Markwells Wood


Markwells Wood, is a designated ancient woodland in the South Downs National Park.  An exploratory well was drilled there in 2010 but has since been abandoned leaving an ugly collection of industrial debris in the midst of beautiful mature woodland.  UK Oil & Gas (UKOG) have applied for four additional wells, including a water injection well and a side-track well, to drill and to produce oil for 20 years.  The proposed method of drilling  involves the injection of acid, chemicals and water (acidisation) under pressure through the underground layers of chalk, into the limestone below.  

There are huge concerns about the proximity of the Aquifers to the Havant and Bedhampton Springs, which are important sources of drinking water for Portsmouth.  UKOG claim that the dangers to the water supply would be ‘negligible’.  The South Downs National Park Authority (SDNPA)  requested more detailed information about the water, traffic, ecology, noise, etc and UKOG have submitted a revised application; a decision from WSCC is expected in April 2017.

UK Oil and Gas Investments (UKOG) submitted 22 additional documents in early March to support its planning application including their hydrogeological report, revised transport statement, report on emissions, light, noise and ecology.

This was in response to a request by the South Downs National Park Authority for more information about various impacts of the scheme.  Details of the revised application have just been made available and new objections can be submitted until 10 May 2017.  Members of the public can inspect copies of the application (SDNP/16/04679/CM). The planning officer would like comments lodged by April 6 but will accept objections up to the decision day on May 11th.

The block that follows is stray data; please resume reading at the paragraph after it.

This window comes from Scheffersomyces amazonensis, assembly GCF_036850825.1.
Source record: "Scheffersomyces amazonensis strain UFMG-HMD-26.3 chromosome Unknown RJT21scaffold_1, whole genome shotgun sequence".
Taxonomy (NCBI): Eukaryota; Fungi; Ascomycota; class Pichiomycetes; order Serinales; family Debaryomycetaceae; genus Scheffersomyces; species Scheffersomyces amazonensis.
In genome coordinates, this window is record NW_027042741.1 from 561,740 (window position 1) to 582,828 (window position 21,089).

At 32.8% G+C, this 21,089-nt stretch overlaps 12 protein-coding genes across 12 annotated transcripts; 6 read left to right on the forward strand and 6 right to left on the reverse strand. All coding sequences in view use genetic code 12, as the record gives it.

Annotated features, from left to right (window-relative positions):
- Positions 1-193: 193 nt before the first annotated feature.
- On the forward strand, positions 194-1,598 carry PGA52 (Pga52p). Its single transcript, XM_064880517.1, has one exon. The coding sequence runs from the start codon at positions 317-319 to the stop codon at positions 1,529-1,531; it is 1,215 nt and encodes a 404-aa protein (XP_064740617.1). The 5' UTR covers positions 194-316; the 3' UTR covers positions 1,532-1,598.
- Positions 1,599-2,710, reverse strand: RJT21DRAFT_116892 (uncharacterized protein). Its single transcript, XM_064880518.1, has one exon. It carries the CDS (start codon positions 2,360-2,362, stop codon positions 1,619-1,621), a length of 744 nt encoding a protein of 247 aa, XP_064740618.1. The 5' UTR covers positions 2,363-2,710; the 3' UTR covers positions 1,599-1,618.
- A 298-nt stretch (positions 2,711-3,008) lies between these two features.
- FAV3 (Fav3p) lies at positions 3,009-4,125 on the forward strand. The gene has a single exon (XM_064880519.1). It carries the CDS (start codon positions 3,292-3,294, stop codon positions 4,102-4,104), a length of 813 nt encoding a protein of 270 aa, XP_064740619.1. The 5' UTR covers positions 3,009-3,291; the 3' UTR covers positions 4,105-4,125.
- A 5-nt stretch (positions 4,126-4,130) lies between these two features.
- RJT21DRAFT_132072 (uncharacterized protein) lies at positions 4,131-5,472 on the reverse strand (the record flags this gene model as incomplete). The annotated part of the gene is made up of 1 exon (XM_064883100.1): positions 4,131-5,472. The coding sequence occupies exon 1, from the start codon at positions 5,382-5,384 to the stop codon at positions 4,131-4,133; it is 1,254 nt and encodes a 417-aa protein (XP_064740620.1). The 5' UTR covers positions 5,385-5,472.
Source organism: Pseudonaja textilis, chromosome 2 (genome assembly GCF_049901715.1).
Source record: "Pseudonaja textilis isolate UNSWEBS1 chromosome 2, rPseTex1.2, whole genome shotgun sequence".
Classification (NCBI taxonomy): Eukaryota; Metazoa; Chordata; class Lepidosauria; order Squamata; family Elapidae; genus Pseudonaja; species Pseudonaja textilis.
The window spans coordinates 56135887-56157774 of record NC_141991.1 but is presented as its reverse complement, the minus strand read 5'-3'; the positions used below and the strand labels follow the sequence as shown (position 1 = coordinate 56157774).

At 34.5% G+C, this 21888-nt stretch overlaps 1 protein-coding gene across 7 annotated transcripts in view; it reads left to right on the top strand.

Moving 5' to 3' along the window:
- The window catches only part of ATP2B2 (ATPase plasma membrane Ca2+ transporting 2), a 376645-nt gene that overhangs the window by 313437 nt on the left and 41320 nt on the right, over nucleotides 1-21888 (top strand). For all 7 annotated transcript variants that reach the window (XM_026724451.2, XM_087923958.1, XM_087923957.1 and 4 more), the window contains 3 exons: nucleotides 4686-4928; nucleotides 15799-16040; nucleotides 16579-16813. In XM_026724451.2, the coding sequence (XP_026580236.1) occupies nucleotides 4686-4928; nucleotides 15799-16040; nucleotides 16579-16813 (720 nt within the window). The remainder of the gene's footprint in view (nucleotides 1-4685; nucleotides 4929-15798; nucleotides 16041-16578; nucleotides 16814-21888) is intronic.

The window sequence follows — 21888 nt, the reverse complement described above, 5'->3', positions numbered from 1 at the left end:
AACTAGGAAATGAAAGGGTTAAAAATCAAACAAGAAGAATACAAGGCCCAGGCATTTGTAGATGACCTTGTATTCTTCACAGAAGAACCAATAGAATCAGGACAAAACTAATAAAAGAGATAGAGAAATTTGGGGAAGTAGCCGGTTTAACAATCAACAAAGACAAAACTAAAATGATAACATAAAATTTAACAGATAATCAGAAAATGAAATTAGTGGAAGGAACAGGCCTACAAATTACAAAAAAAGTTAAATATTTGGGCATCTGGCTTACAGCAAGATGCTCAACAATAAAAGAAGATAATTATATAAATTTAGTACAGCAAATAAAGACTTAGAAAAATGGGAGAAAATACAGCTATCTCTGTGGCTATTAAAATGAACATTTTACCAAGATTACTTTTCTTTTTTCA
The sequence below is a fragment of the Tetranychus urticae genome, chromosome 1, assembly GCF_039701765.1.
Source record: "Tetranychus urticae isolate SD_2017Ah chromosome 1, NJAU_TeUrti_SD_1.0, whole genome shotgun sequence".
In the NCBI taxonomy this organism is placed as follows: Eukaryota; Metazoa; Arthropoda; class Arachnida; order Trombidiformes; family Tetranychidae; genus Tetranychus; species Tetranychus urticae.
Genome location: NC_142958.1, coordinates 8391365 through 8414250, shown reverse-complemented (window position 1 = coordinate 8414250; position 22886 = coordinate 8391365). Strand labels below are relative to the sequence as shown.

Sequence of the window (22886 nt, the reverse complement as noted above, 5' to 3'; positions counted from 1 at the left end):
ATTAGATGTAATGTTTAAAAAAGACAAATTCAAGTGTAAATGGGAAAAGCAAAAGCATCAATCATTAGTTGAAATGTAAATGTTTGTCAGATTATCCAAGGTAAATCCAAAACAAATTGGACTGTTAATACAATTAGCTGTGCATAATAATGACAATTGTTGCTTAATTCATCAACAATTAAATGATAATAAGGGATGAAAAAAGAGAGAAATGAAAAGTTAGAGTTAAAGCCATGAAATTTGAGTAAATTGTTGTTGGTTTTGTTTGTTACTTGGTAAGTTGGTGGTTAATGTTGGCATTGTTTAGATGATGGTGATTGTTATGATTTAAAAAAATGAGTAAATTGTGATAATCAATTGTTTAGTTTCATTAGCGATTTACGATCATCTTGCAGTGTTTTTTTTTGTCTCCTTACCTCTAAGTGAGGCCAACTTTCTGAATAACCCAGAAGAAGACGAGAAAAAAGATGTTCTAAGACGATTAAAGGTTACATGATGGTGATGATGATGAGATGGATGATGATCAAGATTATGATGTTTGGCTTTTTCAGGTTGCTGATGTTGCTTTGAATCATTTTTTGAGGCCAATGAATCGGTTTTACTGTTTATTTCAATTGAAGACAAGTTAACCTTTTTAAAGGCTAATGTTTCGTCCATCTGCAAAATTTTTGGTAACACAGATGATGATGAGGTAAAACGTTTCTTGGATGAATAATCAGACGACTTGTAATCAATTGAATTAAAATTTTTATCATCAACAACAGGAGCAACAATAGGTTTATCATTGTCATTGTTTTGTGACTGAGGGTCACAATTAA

Anyone wishing to make representations about this application should do so on-line from the website http://planningpublicaccess.southdowns.gov.uk/online-appli…/, or by email or in writing to the address details given below, quoting the case reference SDNP/16/04679/CM.

Please see the amended Air Quality Assessment (submitted 06.03.17), Transport Statement (submitted 06.03.17) and Environment Statement (various uploads submitted 06.03.17)

Thank you to everyone who have already objected to the application f you object again this won't supersede any of the points raised in your original objection. All of your objections will be carried forward, but you have the right to object to the further information UKOG submitted on 6 March.

Here you will find Emily Mott from Markwells Wood's full objection.

Markwells Wood Watch fundraised £3500 for their own independent commissioning of a hydrogeological report. Hydro-geologist, Dr. Aidan Foley, eviscerates UKOG’s Groundwater Risk Assessment:

"Lack of conceptual rigour is demonstrated throughout the Envireau Water (2017) report. The report contains gross factual errors and misinterpretations of basic sources of information”.

They also have a petition which has reached over 1,000 signatures. Please sign and share in your networks.

Contact:  markwellswoodwatch@gmail.com

Further info:  http://www.markwellswoodwatch.org/

Four Lessons From the U.S. for Countries About to be Fracked:

1. Fracking Companies have Systematically Run Over Communities in the U.S.

2. Fracking Contaminates Water and Water Wells and Can Suck Entire Towns Dry.

3. In Spite of Industry Claims, They Can’t Predict Exactly What Will Happen Underground During Fracking.

4. Fracking Leaks Methane and Other Dangerous Chemicals Into the Atmosphere at Alarming Rates.